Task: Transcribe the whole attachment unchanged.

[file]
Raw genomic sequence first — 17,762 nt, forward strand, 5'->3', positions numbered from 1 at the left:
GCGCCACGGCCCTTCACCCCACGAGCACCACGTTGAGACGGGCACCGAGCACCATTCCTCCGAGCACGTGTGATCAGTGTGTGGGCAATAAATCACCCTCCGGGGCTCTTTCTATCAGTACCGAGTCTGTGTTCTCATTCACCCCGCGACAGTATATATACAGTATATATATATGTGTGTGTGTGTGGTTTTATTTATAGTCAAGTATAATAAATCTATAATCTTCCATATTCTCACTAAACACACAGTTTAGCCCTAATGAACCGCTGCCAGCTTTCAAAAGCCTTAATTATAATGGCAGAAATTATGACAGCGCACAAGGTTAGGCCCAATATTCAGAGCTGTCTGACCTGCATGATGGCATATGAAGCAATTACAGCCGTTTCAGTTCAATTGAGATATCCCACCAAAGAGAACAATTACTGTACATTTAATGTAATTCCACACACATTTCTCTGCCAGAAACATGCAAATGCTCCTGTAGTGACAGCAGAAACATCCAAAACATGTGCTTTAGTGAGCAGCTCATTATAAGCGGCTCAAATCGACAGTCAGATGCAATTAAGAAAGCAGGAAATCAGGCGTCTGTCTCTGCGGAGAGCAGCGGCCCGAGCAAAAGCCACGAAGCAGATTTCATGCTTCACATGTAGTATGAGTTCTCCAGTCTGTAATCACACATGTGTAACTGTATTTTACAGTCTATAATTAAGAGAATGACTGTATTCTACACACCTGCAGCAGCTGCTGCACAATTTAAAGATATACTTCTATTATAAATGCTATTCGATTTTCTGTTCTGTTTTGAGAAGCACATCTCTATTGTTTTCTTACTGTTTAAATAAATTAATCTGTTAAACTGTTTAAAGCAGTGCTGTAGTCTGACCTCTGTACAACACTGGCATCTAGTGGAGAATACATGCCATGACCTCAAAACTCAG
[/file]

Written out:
Raw genomic sequence first — 17,762 nt, forward strand, 5'->3', positions numbered from 1 at the left:
GCGCCACGGCCCTTCACCCCACGAGCACCACGTTGAGACGGGCACCGAGCACCATTCCTCCGAGCACGTGTGATCAGTGTGTGGGCAATAAATCACCCTCCGGGGCTCTTTCTATCAGTACCGAGTCTGTGTTCTCATTCACCCCGCGACAGTATATATACAGTATATATATATGTGTGTGTGTGTGGTTTTATTTATAGTCAAGTATAATAAATCTATAATCTTCCATATTCTCACTAAACACACAGTTTAGCCCTAATGAACCGCTGCCAGCTTTCAAAAGCCTTAATTATAATGGCAGAAATTATGACAGCGCACAAGGTTAGGCCCAATATTCAGAGCTGTCTGACCTGCATGATGGCATATGAAGCAATTACAGCCGTTTCAGTTCAATTGAGATATCCCACCAAAGAGAACAATTACTGTACATTTAATGTAATTCCACACACATTTCTCTGCCAGAAACATGCAAATGCTCCTGTAGTGACAGCAGAAACATCCAAAACATGTGCTTTAGTGAGCAGCTCATTATAAGCGGCTCAAATCGACAGTCAGATGCAATTAAGAAAGCAGGAAATCAGGCGTCTGTCTCTGCGGAGAGCAGCGGCCCGAGCAAAAGCCACGAAGCAGATTTCATGCTTCACATGTAGTATGAGTTCTCCAGTCTGTAATCACACATGTGTAACTGTATTTTACAGTCTATAATTAAGAGAATGACTGTATTCTACACACCTGCAGCAGCTGCTGCACAATTTAAAGATATACTTCTATTATAAATGCTATTCGATTTTCTGTTCTGTTTTGAGAAGCACATCTCTATTGTTTTCTTACTGTTTAAATAAATTAATCTGTTAAACTGTTTAAAGCAGTGCTGTAGTCTGACCTCTGTACAACACTGGCATCTAGTGGAGAATACATGCCATGACCTCAAAACTCAG